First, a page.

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As the traditional media business continues to flounder, a number of people seem to think that Guardian investigative editor David Leigh has come up with a smart new idea for saving journalism and newspapers in particular — namely, a tax on internet service providers that would be used to finance the leading periodicals in Britain. The only problem with this plan is that it is neither smart nor particularly new: as others have noted, the same idea has been floated in the past as a way of saving the music industry, and thankfully never became reality. While Leigh’s proposal seems appealing at first, it suffers from a host of flaws — including the fact that it would likely fail to accomplish what its supporters want it to.
The impetus for this idea (which would levy a fee of two British pounds (about $3.20 US) on every internet account to create a government investment fund), is abundantly obvious: print-advertising revenue, which most general-interest papers rely on for the bulk of their income, has fallen off a rather large cliff over the past several years, and the rate of decline seems to be accelerating rather than slowing. Paywalls may be picking up some of the slack for a few providers, but they are not enough to fill the gap completely — and so companies are cutting back, and in the case of U.S. papers even shutting down print.
Journalism and newspapers are no longer synonymous
Editors like Leigh — and columnists like Roy Greenslade of the Guardian, who wholeheartedly supports the idea of an internet tax to subsidize print papers — are understandably concerned about the effect that this unprecedented industry decline is likely to have on journalism, which they argue serves a crucial public purpose and therefore can’t be left to the whims of the marketplace. Others in the U.S., including New York Times media writer David Carr, have raised similar concerns about the effect on cities such as New Orleans when their newspaper shrinks in size or stops printing, and can (theoretically at least) no longer hold politicians and other evil-doers to account in the way they always have. As Leigh puts it:
“When the day comes that the newspapers are forced to stop printing altogether, it will be a disaster for democracy. The lean pickings from web advertising on a free newspaper site will only pay for a fraction of the high-quality investigative journalism that commercial newspapers generate.”
There are a whole series of problems with the internet-tax idea, many of which journalist Allan Donald has summarized in a smart and funny post (which, as Chris Dixon points out, imitates a popular geek response to early spam-fighting ideas). Among his points are that such a plan “tries to support a fundamentally broken business model” and “users of the web will not put up with it.” As Paul Carr notes at Pando Daily, the idea of compensating or financing newspapers based on their readership and market share could also worsen some of the existing problems with digital media, since all it would do is encourage papers to boost their traffic by whatever means possible.
But one of the biggest flaws with the tax idea, as Charlie Beckett at the LSE points out, is that it is based on the principle that journalism — of the kind that is deserving of government funding — is synonymous with newspapers. Even if that was the case in the distant past, it clearly isn’t any more: such a plan would leave out a growing number of alternative providers, from non-profit entities like the Bureau of Investigative Journalism to smaller web-only media outlets (some would argue that the Guardian is also a non-profit, but not by design). And these kinds of alternative services and startups, many of whom are trying to reinvent journalism for a digital age, are arguably more deserving of funding than the large newspapers who already have giant market share.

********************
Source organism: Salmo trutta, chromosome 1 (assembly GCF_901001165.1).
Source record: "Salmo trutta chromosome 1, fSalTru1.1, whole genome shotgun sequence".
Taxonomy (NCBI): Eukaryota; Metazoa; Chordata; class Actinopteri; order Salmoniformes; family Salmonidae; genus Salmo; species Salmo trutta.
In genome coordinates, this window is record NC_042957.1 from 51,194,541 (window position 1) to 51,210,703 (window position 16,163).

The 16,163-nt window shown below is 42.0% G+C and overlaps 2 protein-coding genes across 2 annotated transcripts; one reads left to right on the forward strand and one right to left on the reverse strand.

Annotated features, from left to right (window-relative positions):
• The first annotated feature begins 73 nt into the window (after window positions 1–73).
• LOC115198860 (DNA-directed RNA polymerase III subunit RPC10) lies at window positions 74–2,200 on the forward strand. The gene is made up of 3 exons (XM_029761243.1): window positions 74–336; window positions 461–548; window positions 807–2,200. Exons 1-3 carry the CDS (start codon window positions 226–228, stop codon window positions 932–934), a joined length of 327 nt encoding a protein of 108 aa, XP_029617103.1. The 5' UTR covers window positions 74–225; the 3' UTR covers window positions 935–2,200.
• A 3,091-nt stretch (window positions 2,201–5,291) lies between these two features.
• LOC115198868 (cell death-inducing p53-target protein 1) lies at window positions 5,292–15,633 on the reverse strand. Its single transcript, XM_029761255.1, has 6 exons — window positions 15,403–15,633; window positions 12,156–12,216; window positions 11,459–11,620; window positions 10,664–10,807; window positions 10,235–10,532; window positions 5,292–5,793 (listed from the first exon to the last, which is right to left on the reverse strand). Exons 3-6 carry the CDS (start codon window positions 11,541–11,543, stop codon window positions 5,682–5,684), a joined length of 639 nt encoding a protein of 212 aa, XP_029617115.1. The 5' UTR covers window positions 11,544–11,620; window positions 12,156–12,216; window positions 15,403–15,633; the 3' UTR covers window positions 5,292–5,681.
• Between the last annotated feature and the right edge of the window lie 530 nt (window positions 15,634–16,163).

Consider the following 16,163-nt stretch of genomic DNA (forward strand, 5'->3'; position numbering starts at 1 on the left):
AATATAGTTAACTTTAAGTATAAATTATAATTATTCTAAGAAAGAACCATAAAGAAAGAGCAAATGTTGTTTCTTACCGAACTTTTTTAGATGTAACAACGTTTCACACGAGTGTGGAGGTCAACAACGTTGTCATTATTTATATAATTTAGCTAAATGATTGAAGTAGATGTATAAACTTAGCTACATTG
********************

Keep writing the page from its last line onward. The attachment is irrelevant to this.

Taxing internet users would do little to “save” journalism
The reality is that the internet-tax plan would do very little to help subsidize journalism that is in the public interest. Instead, it would be used to subsidize a failing business model, one that continues to be based primarily around a dying medium called print. How would that benefit society as a whole? I think Carr is right when he says the industry needs to be more creative in finding a range of small ideas and solutions to their problems, not depending on a massive publicly-funded bailout.
Some of the proponents of the internet-tax idea argue that it makes sense for Britain to take such measures, since a similar structure — namely, a government-imposed TV tax — is used to subsidize the BBC. But whether you believe that a tax on the purchase of a specific consumer product is the appropriate way to do such a thing (which I would argue it is not), creating a single government media outlet for public-service purposes is a very different thing from setting up a fund that would be used to prop up an entire industry.
American newspaper owners like Advance Publications — which has shut down a print paper in Michigan and cut back on printing in a number of other cities — have been criticized for their failure to negotiate the transition from print to digital well, and there is no question that their handling of the move and their digital replacements leaves a lot to be desired. But at least they, and other struggling newspaper chains such as the Journal Register Co. (which recently filed for bankruptcy for the second time) are trying to find a way towards a new model, not asking for governments to subsidize the existing one.
Saving — or rather, enhancing and expanding — journalism is a noble and worthwhile goal, and finding innovative solutions for doing so is a commendable idea. But taxing internet users to prop up a largely print-based newspaper industry is not the same thing. Not even close.